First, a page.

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Returning to work and complying with legislation

Posted on 11th May, 2020

It would be fair to say that the Prime Minister’s address yesterday evening has caused some confusion regarding returning to work. Despite the government’s ever-changing guidance, it is important for employers to remember that they are ultimately responsible for complying with employment law, which in the context of returning to work will mean paying particular attention to health and safety, whistleblowing and discrimination legislation.

Employers have a statutory duty under the Health and Safety at Work Act 1974 to take reasonable steps to ensure the health, safety and welfare of staff. At the very least, this will require employers to assess the risks arising from an individual’s return to work and put in place measures to remove or mitigate these. For example, an employer might decide to introduce shift patterns to limit the number of employees on its premises at any one time, or require staff to wear PPE such as facemasks. Although it may appear a lesser concern, the duty also applies to homeworking; employers should ask themselves for each employee: is their equipment set up correctly? Does homeworking present any data protection issues? Are there external factors which might affect their work, for example caring responsibilities? Circulating a homeworking questionnaire might help identify some of these issues.

Given the current uncertainty, employers should anticipate a rise in health and safety concerns and be aware that employees are protected under the Employment Rights Act 1996 from detriment or dismissal for raising these together with leaving or refusing to return to a place of work, or taking appropriate steps to protect themselves, in circumstances of serious and imminent danger. Although such circumstances should be assessed objectively, an individual’s personal circumstances will still be relevant meaning that complaints, particularly those capable of amounting to a grievance, should be taken at face value and investigated. There is a real risk to employers who ignore or fail to deal with a grievance, not only of undermining trust and confidence but also in allowing a resolvable problem to develop into a dispute and take up valuable time and resources.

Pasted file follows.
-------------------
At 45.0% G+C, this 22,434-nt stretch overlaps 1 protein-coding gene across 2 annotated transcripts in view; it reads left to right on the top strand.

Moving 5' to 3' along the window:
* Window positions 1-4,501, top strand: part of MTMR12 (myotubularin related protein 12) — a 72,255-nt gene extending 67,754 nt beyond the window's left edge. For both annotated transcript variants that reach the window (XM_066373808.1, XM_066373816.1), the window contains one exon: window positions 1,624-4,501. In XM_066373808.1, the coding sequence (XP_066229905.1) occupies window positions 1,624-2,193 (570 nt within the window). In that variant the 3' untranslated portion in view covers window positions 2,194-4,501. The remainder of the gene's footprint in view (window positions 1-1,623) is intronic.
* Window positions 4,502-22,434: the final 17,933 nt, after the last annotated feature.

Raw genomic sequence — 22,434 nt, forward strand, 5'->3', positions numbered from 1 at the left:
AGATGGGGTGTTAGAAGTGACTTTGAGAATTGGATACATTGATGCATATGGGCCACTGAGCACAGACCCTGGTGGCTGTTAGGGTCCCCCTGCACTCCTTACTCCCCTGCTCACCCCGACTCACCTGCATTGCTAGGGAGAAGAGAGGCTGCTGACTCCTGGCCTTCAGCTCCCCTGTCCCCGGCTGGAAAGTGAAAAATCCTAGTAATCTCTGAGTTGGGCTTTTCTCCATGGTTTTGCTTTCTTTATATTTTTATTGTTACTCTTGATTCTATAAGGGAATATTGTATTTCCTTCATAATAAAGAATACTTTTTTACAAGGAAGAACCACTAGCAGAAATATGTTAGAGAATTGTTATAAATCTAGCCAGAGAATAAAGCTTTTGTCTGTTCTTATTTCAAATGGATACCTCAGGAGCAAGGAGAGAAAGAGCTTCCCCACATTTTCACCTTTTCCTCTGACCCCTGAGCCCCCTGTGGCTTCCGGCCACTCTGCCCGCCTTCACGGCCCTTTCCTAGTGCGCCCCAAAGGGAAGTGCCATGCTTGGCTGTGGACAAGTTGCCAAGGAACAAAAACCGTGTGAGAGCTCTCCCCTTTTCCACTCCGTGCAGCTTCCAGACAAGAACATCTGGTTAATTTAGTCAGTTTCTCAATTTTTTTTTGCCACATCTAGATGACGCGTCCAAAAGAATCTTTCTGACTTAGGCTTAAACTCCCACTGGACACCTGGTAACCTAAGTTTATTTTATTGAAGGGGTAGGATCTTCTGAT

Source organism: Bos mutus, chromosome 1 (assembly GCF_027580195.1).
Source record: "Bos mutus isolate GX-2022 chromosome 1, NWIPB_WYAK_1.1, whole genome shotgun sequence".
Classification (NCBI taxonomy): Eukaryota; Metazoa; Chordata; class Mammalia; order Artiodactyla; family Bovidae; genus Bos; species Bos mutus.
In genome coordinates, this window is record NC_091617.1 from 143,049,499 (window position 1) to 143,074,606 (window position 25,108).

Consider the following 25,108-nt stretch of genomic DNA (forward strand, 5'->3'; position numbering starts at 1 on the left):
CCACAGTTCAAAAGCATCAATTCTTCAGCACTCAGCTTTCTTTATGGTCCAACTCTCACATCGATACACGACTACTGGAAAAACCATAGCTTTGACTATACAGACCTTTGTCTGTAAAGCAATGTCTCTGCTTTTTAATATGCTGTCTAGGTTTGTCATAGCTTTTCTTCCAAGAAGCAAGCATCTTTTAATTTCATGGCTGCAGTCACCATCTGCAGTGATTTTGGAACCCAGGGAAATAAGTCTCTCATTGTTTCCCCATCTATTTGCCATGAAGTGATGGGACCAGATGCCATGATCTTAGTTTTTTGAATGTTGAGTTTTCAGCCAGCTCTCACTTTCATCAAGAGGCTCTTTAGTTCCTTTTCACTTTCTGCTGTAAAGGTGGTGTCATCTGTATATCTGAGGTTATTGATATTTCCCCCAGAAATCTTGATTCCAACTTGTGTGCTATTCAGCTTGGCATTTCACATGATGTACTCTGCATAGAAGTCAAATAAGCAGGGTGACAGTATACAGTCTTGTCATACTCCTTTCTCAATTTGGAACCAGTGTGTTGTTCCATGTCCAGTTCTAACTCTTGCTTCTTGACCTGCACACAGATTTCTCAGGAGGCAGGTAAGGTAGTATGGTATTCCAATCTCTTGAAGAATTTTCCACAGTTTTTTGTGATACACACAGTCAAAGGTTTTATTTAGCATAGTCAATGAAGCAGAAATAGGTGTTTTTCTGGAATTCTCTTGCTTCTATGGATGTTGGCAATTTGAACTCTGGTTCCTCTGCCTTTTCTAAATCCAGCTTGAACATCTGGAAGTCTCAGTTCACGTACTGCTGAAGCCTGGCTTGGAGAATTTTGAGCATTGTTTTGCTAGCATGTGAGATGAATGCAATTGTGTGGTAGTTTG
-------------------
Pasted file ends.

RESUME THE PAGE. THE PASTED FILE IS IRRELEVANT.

In addition to entitling an employee to protection from detriment or dismissal, raising a health and safety concern is also likely to constitute a ‘protected disclosure’ in which case the whistleblowing provision of the Employment Rights Act 1996 will apply. Workers, as well as employees, are protected from detriment for making a protected disclosure and these could, potentially, include data protection and other complaints if the disclosure is, in the reasonable belief of the employee or the worker, made in the public interest and tends to show that certain unlawful activities have taken place, are taking place or are likely to take place.

Employers, then, are certainly going to need to ‘stay alert’. If the above issues are not enough, there is the added potential for employers to inadvertently discriminate by taking (or failing to take) action which affects workers with a protected characteristic under the Equality Act 2010.  For example, it may be a reasonable adjustment to allow an employee with a disability who relies on public transport to continue to work from home when their colleagues return to the office; female workers are statistically more like to have childcaring duties which, with schools closed and social distancing preventing grandparents assisting, may put them at a particular disadvantage compared to male workers when it comes to returning to work.

And we’ve not even mentioned ‘furlough’, although as there are likely to be changes to the government’s Coronavirus Job Retention Scheme that is probably a topic for another day (quick reminder, with the scheme currently set to end on 30 June and furlough needing to last at least 3 weeks, as things stand the last day on which an employer can furlough an employee and claim under the scheme is 8 June).

The coming weeks and months may be a difficult time for employers although those that remain flexible, act reasonably and apply common sense will be in a better place at the end of it. Taking advice is recommended so if we can assist you or your business with any employment law or HR matters, however big or small, please do contact us – we will be happy to help.

if you would like to speak to one of our Employment team, call Paul Clark in the first instance on 01642 356500/0191 2322574 or email pclark@jacksons-law.com.

Paul Clark, Partner and Head of Employment

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